21 May 2012

John Fante and the Brotherhood of the Grape

I have just finished reading John Fante's book called "The Brotherhood of the Grape". Auspicious title indeed for someone who works in the wine business! I had read a couple of Fante's books before, including Ask the Dust and Dreams from Bunker Hill. They seem/are strongly autobiographical, and are always powerfully emotional. The drink aspect that runs through many of these books may well have been a motivation for Bukowski's adoration of Fante, but that is not enough to make them as strong as they are. Anyway I have serious misgivings about Bukowski and no special admiration of people who drink themselves to death.


John Fante


Fante's work revolves a lot around his Italian peasant/craftsman descendance and the world that such personal history implied in western USA as from the thirties. He was born in 1909 and died (of diabetes) in 1983.The conflict-ridden, crazily passionate family relationships of Italian families are recurrent themes, as well as his immediate surroundings in and around LA. His writing is concise, strongly emotive and, to me, brilliantly visual. Not too surprising since he earned much of his living as a script-writer.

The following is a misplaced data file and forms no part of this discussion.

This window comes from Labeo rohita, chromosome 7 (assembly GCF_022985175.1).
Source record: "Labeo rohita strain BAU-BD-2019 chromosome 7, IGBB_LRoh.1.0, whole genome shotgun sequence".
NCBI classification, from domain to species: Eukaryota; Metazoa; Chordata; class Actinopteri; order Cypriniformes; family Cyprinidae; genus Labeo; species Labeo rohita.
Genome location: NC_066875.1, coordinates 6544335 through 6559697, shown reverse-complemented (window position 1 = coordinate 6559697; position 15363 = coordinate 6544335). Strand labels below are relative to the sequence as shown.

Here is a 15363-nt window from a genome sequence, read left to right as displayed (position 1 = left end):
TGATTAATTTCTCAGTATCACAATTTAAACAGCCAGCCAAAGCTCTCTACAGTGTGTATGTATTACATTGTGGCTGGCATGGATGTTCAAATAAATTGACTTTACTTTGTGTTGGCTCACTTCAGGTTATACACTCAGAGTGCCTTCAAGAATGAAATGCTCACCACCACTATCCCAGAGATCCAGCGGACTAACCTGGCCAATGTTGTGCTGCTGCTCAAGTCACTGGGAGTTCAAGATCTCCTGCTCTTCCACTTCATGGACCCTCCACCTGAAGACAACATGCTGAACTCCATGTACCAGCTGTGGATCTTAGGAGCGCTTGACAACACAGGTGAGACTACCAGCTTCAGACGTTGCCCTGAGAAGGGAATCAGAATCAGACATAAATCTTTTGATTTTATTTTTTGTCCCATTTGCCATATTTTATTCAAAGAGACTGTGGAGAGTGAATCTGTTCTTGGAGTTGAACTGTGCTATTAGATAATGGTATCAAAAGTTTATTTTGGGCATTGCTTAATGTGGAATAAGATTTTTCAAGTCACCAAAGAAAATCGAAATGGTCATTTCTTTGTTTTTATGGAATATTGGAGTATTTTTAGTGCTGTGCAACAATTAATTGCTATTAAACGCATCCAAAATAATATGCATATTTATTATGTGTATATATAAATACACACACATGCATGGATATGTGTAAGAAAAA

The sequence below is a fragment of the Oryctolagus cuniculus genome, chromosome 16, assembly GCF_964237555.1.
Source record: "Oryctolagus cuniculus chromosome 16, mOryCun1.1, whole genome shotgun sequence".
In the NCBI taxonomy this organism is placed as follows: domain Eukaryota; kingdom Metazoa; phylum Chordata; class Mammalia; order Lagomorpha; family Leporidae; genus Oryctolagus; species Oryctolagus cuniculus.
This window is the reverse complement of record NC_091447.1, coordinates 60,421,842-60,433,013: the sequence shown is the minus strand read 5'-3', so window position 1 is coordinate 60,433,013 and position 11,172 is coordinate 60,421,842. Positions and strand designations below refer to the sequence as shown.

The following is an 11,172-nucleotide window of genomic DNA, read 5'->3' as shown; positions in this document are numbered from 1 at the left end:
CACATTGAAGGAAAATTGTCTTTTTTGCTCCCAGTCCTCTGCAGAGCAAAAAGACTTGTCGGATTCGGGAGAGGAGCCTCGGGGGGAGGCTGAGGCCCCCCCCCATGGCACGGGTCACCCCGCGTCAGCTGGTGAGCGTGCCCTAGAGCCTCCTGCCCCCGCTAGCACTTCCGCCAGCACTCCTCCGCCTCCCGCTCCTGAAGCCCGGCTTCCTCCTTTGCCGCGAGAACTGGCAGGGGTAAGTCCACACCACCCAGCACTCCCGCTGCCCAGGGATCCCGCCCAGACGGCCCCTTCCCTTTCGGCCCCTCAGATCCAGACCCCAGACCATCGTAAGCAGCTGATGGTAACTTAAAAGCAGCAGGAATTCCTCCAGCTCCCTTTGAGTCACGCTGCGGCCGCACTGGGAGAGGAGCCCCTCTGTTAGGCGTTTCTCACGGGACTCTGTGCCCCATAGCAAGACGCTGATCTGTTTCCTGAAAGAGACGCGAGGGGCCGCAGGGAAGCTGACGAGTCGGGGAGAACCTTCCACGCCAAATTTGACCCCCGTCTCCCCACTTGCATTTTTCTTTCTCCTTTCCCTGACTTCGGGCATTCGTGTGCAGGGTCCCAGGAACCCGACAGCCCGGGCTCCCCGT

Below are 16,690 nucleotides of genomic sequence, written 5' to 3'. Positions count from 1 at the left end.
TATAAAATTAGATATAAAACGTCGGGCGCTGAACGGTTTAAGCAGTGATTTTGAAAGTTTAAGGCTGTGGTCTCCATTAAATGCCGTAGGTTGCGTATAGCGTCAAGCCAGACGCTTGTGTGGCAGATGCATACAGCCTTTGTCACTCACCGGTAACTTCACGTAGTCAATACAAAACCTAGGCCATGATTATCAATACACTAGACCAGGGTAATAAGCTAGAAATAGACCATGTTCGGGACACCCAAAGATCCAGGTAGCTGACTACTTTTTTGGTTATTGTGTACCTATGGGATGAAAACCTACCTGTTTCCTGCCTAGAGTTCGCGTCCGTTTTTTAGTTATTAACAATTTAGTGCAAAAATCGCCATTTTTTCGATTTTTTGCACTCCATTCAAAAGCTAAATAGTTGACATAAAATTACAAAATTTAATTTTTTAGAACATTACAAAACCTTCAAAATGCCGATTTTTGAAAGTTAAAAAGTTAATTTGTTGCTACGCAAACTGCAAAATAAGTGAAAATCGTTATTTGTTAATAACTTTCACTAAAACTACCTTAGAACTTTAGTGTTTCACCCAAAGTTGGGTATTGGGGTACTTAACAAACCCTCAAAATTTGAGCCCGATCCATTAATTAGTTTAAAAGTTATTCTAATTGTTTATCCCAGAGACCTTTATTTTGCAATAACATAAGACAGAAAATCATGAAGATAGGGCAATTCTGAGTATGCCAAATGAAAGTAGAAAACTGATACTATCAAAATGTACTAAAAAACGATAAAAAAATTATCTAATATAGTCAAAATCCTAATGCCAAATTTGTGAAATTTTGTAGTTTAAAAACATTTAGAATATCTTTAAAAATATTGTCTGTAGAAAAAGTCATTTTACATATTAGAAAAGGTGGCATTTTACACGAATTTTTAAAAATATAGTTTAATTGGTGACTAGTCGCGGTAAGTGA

This Italian family background with all its messy, hysterical and destructive aspects, and especially the conflictual father-son relationship, forms the whole theme of The Brotherhood of Grape. Fante manages to build this story into a deeply moving work in which full catharsis only comes through the death of the father (of guess what?: diabetes through too much booze). 



Fante's writing is punchy and gloriously descriptive, and at times farcically funny. And his works are always short and powerful. Give them a try, and you won't regret the experience.

Read on....
Bibliography of John Fante (thanks to Wiki)